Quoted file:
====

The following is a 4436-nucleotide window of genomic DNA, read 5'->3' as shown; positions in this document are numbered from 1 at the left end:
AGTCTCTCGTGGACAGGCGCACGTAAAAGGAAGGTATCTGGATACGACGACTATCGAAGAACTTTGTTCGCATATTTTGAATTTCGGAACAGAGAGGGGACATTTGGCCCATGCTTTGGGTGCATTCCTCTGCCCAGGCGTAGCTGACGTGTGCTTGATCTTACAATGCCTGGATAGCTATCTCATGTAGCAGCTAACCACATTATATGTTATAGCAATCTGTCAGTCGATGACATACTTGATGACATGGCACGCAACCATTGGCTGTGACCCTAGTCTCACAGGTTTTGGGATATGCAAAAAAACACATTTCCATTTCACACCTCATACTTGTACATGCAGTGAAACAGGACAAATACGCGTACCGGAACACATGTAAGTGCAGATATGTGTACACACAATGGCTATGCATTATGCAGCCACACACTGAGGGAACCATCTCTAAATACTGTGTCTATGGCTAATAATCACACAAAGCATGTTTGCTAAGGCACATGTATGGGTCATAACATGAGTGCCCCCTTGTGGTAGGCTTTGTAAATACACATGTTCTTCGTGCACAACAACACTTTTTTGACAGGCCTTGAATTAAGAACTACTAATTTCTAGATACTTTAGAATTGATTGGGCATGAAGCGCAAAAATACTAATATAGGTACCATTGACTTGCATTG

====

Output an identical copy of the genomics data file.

The following is a 4436-nucleotide window of genomic DNA, read 5'->3' as shown; positions in this document are numbered from 1 at the left end:
AGTCTCTCGTGGACAGGCGCACGTAAAAGGAAGGTATCTGGATACGACGACTATCGAAGAACTTTGTTCGCATATTTTGAATTTCGGAACAGAGAGGGGACATTTGGCCCATGCTTTGGGTGCATTCCTCTGCCCAGGCGTAGCTGACGTGTGCTTGATCTTACAATGCCTGGATAGCTATCTCATGTAGCAGCTAACCACATTATATGTTATAGCAATCTGTCAGTCGATGACATACTTGATGACATGGCACGCAACCATTGGCTGTGACCCTAGTCTCACAGGTTTTGGGATATGCAAAAAAACACATTTCCATTTCACACCTCATACTTGTACATGCAGTGAAACAGGACAAATACGCGTACCGGAACACATGTAAGTGCAGATATGTGTACACACAATGGCTATGCATTATGCAGCCACACACTGAGGGAACCATCTCTAAATACTGTGTCTATGGCTAATAATCACACAAAGCATGTTTGCTAAGGCACATGTATGGGTCATAACATGAGTGCCCCCTTGTGGTAGGCTTTGTAAATACACATGTTCTTCGTGCACAACAACACTTTTTTGACAGGCCTTGAATTAAGAACTACTAATTTCTAGATACTTTAGAATTGATTGGGCATGAAGCGCAAAAATACTAATATAGGTACCATTGACTTGCATTG